RegulationCorporate GovernanceIFRS Foundation admits to late filings on Companies House

IFRS Foundation admits to late filings on Companies House

IASB oversight body admits failing to file information at Companies House in timely fashion, but denies its filings have been 'chaotic'

IFRS Foundation admits to late filings on Companies House

THE BODY responsible for setting international reporting standards has admitted that it failed to inform Companies House “on a timely basis” that certain directors had their positions at the organisation terminated.

In some instances, the IFRS Foundation, which oversees the work of the IASB, informed Companies House about the termination of its directors many years after the action had taken place. Under the Companies Act 2006, UK companies are required to notify Companies House within 21 days when directors’ positions are terminated.

Paul Volcker, the well-known US economist, stepped down as chairman of the IFRS Foundation on 31 December 2005. However, documents were not published on Companies House until 7 February 2012.

Similarly, records show that Tommaso Padoa-Schioppa stepped down as a director at the IFRS Foundation on 1 November 2010, but Companies House did not publish the records until 2 February 2013.

“In a few limited cases such notifications were not provided on a timely basis,” Yael Almog, executive director at the IFRS Foundation, wrote in an open letter published on the IASB’s website. “In 2012, we introduced new procedures that corrected these historic anomalies and I can confirm that the list of directors is fully up to date as of 31 December 2013.”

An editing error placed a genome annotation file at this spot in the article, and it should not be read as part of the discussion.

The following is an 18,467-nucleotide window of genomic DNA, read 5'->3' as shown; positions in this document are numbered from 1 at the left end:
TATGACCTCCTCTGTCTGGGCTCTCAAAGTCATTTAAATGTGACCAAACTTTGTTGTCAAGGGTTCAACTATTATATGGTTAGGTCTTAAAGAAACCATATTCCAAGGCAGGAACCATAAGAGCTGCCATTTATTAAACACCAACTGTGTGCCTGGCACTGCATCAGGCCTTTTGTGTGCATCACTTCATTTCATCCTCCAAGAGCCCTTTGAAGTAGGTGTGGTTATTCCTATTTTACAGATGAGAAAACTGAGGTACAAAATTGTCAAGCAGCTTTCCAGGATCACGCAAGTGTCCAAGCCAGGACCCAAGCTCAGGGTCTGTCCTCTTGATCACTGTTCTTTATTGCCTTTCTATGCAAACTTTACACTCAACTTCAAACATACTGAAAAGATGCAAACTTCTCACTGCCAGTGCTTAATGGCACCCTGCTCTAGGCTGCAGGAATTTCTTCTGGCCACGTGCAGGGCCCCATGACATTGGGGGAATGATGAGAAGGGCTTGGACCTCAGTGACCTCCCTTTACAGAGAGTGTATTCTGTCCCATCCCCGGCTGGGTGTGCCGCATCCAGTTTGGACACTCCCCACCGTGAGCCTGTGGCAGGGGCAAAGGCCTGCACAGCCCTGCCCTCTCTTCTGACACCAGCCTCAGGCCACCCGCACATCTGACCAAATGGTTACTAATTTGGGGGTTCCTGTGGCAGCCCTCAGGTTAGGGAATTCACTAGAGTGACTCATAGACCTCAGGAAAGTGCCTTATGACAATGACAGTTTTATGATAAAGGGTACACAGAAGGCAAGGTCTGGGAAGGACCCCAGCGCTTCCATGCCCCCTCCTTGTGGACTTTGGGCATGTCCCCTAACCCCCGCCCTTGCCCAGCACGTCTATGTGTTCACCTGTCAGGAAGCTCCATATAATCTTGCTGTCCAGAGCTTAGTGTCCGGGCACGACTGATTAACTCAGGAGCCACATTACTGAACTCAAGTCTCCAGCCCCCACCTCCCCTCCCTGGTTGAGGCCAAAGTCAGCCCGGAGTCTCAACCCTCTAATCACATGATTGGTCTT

“On several occasions we have had to resubmit the same information to Companies House, while in other cases it has taken several months for the changes submitted to be processed,” Almog added.

The letter was issued as a rebuttal to reports that the IFRS Foundation has a “chaotic and potentially illegal filing record” that contravened its own rules.

“I do not believe that our filings have ever been ‘chaotic’. I also make the point that the Foundation has no responsibility for UK company law, and therefore cannot have broken its own,” Almog wrote.

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